Do you appreciate masterfully executed acapella music delivered with charm and humor? Do you like American music from the turn of the 19th to the 20th century? You won’t have to look far if you live in Grays Harbor. Enjoy a performance by ‘Livin’ Harmony’, a local men’s quartet specializing in singing barbershop style gospel and popular music.
Livin’ Harmony are four musically gifted retirees: Jim Daly, tenor; Jim Thomas, lead; Ken Born, bass; and Dave Seymour, baritone. Their promotional flyer describes their philosophy: “We find great joy in vocal music and wish to serve our Lord by making a joyful noise in ministering to all who would like to hear our musical message of faith.”
Livin’ Harmony, in its current lineup, began in 2004 when lead singer Jim Thomas from Centralia joined the group. They practice every Monday at Montesano United Methodist Church, the spiritual home of Dave Seymour. Advertised by word of mouth only, they perform 30 times per year on average at parties, weddings, retirement communities and the occasional fundraiser. Recent Grays Harbor performances include the Heart and Hands Pregnancy Center’s Annual ‘Call to Supper’ fundraiser and the Hoquiam Push Rods’ Christmas party.
VFW District 5 Senior Vice Commander Jim Daly of Aberdeen is a number’s man. He recounts that he served in the Marine Corps for 22 years in 27 countries and 21 states and has served in the VFW for 35 years. For ten years, he held the position of executive director for the Grays Harbor Community Foundation. He has been singing tenor with Livin’ Harmony for 15 years. The largest sum from his biography reflects the years of combined barbershop singing experience computed by the group members: an impressive 226 years.
Ken Born of Olympia, the bass of the group, started accumulating barbershop experience at age nine when he began singing tenor in his family’s quartet consisting of Ken, his brother Glen and their parents. Since then, Ken has sung in 20 barbershop quartets. He founded Livin’ Harmony while he was singing at the now closed Elma Music Factory. He had asked his friend Don Seymour to come along and the idea of a barbershop quartet was born. Dave was singing tenor in the original line up.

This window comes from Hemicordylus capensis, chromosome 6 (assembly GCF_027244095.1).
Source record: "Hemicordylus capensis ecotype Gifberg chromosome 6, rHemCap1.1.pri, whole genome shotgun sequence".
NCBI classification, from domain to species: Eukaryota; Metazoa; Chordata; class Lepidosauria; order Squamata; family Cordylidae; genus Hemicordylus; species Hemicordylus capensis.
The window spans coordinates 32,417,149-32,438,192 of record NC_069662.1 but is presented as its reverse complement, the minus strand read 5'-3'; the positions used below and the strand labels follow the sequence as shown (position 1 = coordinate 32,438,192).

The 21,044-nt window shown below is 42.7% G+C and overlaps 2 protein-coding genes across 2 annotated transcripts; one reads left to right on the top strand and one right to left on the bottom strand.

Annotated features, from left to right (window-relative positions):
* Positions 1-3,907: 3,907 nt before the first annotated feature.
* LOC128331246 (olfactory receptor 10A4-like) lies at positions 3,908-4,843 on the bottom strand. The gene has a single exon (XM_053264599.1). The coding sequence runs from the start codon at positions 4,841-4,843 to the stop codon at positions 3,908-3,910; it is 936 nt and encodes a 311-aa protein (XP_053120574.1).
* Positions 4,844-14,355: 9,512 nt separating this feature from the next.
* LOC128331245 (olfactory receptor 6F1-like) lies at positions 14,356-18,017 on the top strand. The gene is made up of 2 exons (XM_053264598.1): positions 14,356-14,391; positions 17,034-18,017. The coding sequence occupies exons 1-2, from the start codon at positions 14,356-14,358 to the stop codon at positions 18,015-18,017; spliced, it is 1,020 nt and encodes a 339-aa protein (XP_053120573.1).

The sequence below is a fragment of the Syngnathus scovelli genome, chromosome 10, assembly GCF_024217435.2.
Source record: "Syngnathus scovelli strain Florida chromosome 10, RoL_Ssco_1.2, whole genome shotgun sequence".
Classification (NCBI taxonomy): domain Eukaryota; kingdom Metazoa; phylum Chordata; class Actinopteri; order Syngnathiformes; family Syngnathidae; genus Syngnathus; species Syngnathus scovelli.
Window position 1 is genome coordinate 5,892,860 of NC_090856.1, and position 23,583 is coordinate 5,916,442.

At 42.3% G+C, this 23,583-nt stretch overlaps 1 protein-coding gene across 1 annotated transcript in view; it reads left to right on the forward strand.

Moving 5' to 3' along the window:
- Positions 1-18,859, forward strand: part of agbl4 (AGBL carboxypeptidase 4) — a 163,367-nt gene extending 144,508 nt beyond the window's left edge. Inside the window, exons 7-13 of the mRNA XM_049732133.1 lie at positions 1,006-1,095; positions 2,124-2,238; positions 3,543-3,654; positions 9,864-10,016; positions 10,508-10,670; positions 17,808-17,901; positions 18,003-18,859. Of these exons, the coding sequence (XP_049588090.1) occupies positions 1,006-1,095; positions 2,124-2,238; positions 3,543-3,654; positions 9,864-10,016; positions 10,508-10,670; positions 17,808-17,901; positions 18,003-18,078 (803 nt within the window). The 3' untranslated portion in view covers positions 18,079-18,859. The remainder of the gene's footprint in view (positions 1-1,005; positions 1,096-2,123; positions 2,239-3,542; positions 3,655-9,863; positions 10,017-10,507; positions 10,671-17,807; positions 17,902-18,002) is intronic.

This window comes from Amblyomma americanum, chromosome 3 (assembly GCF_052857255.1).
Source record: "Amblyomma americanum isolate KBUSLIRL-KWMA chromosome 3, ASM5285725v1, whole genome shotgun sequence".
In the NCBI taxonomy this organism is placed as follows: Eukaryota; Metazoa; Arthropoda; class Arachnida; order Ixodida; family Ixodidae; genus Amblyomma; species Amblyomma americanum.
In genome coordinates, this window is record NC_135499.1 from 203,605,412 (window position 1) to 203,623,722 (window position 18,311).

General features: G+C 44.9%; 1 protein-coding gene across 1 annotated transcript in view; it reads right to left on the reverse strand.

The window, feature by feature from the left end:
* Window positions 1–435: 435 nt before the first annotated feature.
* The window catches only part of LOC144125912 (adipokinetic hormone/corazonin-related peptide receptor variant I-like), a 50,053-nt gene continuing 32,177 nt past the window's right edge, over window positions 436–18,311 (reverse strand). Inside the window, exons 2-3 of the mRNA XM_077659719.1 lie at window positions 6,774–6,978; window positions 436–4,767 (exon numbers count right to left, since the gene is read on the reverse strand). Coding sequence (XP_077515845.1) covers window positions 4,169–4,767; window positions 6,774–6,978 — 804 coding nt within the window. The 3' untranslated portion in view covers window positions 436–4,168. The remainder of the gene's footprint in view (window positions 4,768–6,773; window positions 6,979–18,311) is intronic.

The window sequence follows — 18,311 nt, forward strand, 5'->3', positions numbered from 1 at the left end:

Today Dave Seymour sings baritone with Livin’ Harmony. The retired Aberdeen school teacher looks back at 37 years of teaching at H.J. Elemenary West School. His musical background includes five years of piano lessons and singing baritone in high school, college and church choirs. He has taught Sunday school for approximately 50 years and enjoys volunteering at the Hoquiam Polson Museum.
Jim Thomas from Centralia is the only professional musician with Livin’ Harmony. He came to Centralia from the Midwest where he played guitar and bass guitar in several bands. He serves as music director at his church and previously sang with the Two Town Tuners, a Centralia barbershop choir. An acquaintance of Ken Born, he is the most recent member of Livin’ Harmony recruited as lead singer in 2004.
Livin’ Harmony sings various genres of music highlighting gospel and popular tunes from the 1890s to 1920s. At a recent performance at the Montesano Health and Rehabilitation Center, their repertoire included several gospel songs as well as ‘Turn the Radio On’ and ‘Shenandoah’ with ‘Silent Night’ and ‘Christmas Chopsticks’ added for a seasonal touch. All songs were delivered in the irresistible, ringing harmony of barbershop. There were many smiles on the faces of the audience. One resident chimed in with tunes familiar to him.
Barbershop music is an American vocal style consisting of acapella, four-part men’s close harmony singing. Barbershops were places where men gathered socially, spawning the name association. In the beginning, barbershop music was predominantly sung in the African American community. The style became popular when minstrel groups performed in radio shows of the early 20th century.
The theory behind the ‘ringing chords’ of barbershop is rather complex. The group members take some time to explain:
Barbershop singing focuses on the circle of fifth (to the lay person, this may sound like a secret brotherhood in crime but it is actually a basic concept in Western music theory). The four men sing four notes in a chord in such close harmony that a fifth note is created and the overall sound is expanded. To execute this technique requires great skill and lots of practice. Livin’ Harmony has mastered this technique to such an extent that the volume of their singing makes them sound like a much larger choir.
The four singers of Livin’ Harmony are not only masters of song. Their stage show includes telling stories about the musical selections, comedy and audience interaction. Most importantly, the men’s joy in their music is obvious and infectious. A spontaneous comment by a Montesano Health and Rehab staff member sums up what many feel about Livin’ Harmony’s performances: “They are so good!”
If you would like to book Livin’ Harmony for your church, organization or party, please contact Dave Seymour at 360-532-7960.